You Mac users crack me up...
EDIT: Haha. Woops, I almost forgot Apple's own compositing and motion graphics programs: They discontinued Shake (where's that followup program? Too busy working on Ipad apps? Thanks for purchasing, eliminating windows version, and killing it altogether), so I guess you're left with Motion. Have fun. Cya. Nice knowing you.
OK so I made the feature request as Rick suggested. It's nice to know that Adobe listens. Too bad they're not going to DO anything about it. But knowing that they "listen" helps to lessen my frustration. I love when corporations "handle" me. I don't think I will waste energy on hoping that they will make this a more inclusive features for all Macintosh users.
LOL, your so right, I know its 6 years later but Apple users are not happy unless it comes directly from the Apples mouth, if it aint Apple, its shit. Adobe makes great tools,they listen to their customers, and build with that in mind. Apple is no longer the only design platform or machine to use, if anything they are starting to make themselves look like idiots, Adobe has and always will be the top dog for design, Mac or PC it just does not matter, so as David said, STOP FKING WHINING!
Feh. If Adobe actually DID listen, they would have taken one of the following steps (in order of likelihood):
I know a few things about the way Adobe (and all software companies for that matter) work. I worked for competitiors of theirs, and a company they acquired. Lots of friends still work there at Adobe.
Problem is, what we don't see as consumers is what REALLY goes on there - the jockeying for dominance by one product group over another, the limited resources and the constant battle for them between fixing what's broken (not a money-maker but helps the customers) or adding new features (attracts new customers but introduces more bugs). At Micrografx, we used to joke that a X.0 release was our "X.UH-oh" version. At one time tech support guys would ask each other, "did they want help with the "original recipe" or "extra buggy." But what really kills me is I have a lot invested in FreeHand. And it had features and functionality that is simply not in Illustrator, even now. That's insane. To make an analogy in another area, it's like GM buying Chrysler for their variable-speed transmission, and other cool technology, then discontinuing all the unique features and products, and continuing to sell the same old stuff. I realize that vector drawing is a mature category, but we deserve better than Illustrator.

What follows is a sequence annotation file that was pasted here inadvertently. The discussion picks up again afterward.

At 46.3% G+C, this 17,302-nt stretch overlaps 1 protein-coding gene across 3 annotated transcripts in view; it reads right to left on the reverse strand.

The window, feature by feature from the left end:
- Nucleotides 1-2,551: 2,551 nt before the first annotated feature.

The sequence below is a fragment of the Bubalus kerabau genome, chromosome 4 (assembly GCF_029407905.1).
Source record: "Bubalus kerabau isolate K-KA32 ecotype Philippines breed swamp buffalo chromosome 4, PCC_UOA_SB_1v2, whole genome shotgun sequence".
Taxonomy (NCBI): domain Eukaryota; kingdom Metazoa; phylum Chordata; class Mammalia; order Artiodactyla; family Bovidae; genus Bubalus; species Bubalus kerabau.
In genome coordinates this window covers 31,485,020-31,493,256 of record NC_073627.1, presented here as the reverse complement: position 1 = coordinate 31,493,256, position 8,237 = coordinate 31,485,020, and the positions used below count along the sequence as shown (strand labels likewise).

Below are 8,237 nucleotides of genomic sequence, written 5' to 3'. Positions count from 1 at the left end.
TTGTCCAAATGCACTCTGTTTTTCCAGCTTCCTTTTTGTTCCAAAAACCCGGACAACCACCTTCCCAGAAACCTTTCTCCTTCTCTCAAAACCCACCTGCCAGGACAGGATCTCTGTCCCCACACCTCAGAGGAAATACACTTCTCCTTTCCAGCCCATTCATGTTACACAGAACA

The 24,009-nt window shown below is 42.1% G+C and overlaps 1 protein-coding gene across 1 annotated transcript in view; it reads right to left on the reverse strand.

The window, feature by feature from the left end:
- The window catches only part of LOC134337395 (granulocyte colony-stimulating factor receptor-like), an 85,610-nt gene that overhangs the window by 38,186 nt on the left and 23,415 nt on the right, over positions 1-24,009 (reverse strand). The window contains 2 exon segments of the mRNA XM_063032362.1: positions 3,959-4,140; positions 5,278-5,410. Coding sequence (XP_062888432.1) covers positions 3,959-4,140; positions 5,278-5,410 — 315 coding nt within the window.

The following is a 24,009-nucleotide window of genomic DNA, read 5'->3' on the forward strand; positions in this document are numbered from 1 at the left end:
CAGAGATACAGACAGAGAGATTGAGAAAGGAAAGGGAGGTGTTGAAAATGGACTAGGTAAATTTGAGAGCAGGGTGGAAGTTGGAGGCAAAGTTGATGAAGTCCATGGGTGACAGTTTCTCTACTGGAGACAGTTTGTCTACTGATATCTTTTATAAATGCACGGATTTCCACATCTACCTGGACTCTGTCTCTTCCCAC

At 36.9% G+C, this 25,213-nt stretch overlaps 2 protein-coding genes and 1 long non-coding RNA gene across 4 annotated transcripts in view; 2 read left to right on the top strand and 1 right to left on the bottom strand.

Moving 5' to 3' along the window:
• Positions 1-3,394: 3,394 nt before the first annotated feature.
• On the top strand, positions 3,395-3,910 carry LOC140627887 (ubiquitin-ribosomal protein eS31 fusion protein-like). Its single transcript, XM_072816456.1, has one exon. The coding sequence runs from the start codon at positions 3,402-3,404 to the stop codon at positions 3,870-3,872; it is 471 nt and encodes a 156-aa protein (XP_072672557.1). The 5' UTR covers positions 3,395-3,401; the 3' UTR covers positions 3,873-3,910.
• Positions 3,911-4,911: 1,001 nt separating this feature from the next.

Even worse is the Windows-centric nature of Adobe. Back in the day, Adobe was a Mac company, first and foremost. Their Windows products were...um...kind of a joke. Illustrator 1.0, for instance, cost $100 more than it's Mac counterpart, and could only PRINT in color...it couldn't display anything in color on the screen. (!) Somewhere along the way, someone made a decision to develop on Windows (with a huge advantage in overall market share, this makes financial sense) and port the code to Macs. That's a BIG mistake, because ported code is, by definition, bloated and unresponsive. It's a cost-effective way to do business...right up until your users wise up. Unfortunately, by going for the larger Windows market, Adobe's forgotten that in graphics, Macs are still the choice of a majority of graphics professionals.
How do they diss Macs? Let me count the ways: let's take video, for instance. Take a Mac and a PC. Equip both with the same CPU, RAM, and Hard Drive. See which one plays back video faster. Surprise! It's the PC. Why? Bloated code. Same is true for Flash. And Photoshop.
The only thing that allows Adobe to get away with listening to their bean counters instead of their customers is they have VERY little competition. In fact, where they DO have competition, they are (surprise again) competitive. Final Cut almost destroyed Premier. But Adobe got serious about improving Premiere, and today it's begining to win the hearts and minds of the Apple faithful.
As I see it, there are two solutions here. I'm good with either one.
Don't care which happens. But I'm really very unhappy with the state of things as they are. So...Adobe...ARE you listening?
This zoom behavior bothered me too for a few months.
I got over it; small price to pay for everything else I get out of AE.